This project proposes to assess whether administration of Dkk1-treated endothelial progenitor cells (Dkk1- EPCs) mitigates radiation injury to the bone marrow by promoting concomitant vascular and hematopoietic recovery. The ultimate goal of this work is to develop a cell therapy that can be administered >48 hours after injury to rescue victims of radiation exposure from death due to hematopoietic toxicities such as infection, anemia, and hemorrhage. This is clinically relevant as there are likely to be several hundred thousand victims with acute hematopoietic toxicities if a large-scale nuclear or radiological terror attack were to occur. In a mass casualty scenario, treatment is likely to be delayed due to the large volume of victims; however, the current standard of care Neupogen (G-CSF) only has proven survival benefit when administered with the first 24 hours. Therefore, we propose to characterize a novel cell-based rescue therapy for mitigation of radiation injury to the bone marrow. Past work from our laboratory and others has shown that infusion of endothelial cells can accelerate hematopoietic recovery and rescue lethally irradiated mice from death due to hematopoietic syndrome. In this proposal, we show that pre-treatment with Dkk1 stimulates endothelial cells to produce regenerative and angiogenic factors such as epidermal growth factor. Furthermore, we show that allogeneic transplantation of Dkk1-treated EPCs (Dkk1-EPCs) significantly improved vascular and hematopoietic recovery following 5 Gy total body irradiation compared to saline or EPC treatment alone. Based on these findings, we hypothesize that Dkk1-EPCs are a potential cellular therapeutic for the mitigation of hematopoietic toxicities in ARS vicitims. To test this hypothesis, we propose the following specific aims: 1) Determine whether systemic administration of Dkk1-EPCs improves survival in lethally irradiated mice. 2) Determine whether Dkk1-EPCs mitigate injury to irradiate human BM CD34+ cells. 3) Develop a clinical resource of human EPCs. 4) Determine the cellular mechanisms through which Dkk1-EPCs promote regeneration in irradiated mice.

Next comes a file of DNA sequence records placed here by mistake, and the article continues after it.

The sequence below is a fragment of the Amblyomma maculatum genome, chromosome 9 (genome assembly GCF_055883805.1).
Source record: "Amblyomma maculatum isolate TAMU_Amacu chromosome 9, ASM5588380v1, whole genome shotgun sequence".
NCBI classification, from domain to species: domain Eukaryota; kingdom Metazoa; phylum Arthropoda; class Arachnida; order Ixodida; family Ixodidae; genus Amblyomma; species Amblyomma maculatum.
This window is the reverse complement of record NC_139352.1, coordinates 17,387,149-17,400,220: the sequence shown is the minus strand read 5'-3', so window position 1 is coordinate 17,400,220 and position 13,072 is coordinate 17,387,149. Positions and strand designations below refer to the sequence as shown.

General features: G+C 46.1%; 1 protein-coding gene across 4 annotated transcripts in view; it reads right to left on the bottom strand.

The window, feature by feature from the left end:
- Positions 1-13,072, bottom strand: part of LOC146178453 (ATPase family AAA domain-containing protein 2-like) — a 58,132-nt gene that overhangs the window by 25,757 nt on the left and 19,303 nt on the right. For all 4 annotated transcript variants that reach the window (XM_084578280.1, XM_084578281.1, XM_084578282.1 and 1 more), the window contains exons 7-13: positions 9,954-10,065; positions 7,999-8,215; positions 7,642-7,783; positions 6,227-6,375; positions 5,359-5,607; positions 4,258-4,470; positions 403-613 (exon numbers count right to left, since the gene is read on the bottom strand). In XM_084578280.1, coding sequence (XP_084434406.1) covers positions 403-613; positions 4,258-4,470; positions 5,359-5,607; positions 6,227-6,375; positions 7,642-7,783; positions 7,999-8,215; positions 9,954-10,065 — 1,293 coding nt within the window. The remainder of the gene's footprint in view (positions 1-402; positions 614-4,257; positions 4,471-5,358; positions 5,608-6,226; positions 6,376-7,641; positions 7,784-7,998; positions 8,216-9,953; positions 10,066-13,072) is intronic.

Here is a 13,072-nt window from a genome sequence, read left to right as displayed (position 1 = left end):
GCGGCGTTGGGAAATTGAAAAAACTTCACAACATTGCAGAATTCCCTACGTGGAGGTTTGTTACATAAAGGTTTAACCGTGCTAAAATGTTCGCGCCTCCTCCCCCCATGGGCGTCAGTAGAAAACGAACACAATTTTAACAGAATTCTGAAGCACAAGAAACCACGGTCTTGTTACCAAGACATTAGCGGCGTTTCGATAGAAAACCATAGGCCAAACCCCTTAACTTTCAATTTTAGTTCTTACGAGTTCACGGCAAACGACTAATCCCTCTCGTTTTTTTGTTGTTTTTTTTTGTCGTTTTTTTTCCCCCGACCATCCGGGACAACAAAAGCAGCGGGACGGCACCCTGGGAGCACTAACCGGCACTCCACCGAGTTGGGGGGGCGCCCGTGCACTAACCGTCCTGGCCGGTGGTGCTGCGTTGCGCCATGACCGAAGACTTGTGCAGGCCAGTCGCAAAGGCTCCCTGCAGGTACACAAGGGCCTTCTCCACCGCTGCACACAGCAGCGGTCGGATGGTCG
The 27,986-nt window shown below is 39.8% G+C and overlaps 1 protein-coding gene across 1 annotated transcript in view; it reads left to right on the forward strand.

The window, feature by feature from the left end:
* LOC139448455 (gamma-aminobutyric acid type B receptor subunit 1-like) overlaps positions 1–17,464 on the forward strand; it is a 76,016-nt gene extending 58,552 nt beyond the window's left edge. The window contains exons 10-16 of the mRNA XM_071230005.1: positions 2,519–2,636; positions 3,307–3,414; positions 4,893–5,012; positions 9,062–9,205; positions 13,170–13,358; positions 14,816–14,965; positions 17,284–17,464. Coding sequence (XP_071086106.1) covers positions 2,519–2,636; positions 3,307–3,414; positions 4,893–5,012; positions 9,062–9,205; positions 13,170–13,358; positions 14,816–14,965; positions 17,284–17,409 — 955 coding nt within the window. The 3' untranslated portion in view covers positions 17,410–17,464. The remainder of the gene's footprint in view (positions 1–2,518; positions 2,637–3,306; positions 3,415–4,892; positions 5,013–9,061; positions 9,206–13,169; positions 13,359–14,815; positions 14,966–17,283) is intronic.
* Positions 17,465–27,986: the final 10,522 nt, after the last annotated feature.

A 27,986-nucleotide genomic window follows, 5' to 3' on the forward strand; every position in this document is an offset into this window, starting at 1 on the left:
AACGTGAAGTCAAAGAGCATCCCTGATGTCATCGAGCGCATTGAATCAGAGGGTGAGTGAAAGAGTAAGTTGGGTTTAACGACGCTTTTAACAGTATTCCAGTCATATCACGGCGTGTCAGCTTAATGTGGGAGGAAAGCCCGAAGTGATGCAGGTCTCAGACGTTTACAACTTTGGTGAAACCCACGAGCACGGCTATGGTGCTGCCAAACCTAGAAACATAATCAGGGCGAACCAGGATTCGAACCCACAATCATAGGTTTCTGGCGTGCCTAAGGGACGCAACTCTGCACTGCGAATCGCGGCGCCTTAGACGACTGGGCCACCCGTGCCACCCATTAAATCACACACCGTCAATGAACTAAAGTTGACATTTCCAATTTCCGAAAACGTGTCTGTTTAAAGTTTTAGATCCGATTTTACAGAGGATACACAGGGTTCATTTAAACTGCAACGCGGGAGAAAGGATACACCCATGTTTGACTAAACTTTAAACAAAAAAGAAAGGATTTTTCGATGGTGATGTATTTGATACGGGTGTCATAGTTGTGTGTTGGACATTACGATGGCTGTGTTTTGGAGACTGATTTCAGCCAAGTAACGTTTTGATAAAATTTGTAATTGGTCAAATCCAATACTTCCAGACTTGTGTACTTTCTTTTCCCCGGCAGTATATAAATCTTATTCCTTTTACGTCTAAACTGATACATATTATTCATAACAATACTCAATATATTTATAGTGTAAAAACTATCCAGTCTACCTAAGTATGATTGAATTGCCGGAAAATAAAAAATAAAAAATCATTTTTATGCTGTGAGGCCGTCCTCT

Public Health Relevance

This application meets the goal of this NIAID funding opportunity as it proposes an effective cellular therapy for mitigation of hematologic radiation injury. Furthermore, it addresses an unmet clinical need for mitigators that can be delivered 24 hours or more post injury.

National Institute of Health (NIH)
National Institute of Allergy and Infectious Diseases (NIAID)
Research Project--Cooperative Agreements (U01)
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Special Emphasis Panel (ZAI1)
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Rios, Carmen I
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University of California Los Angeles
Internal Medicine/Medicine
Schools of Medicine
Los Angeles
United States
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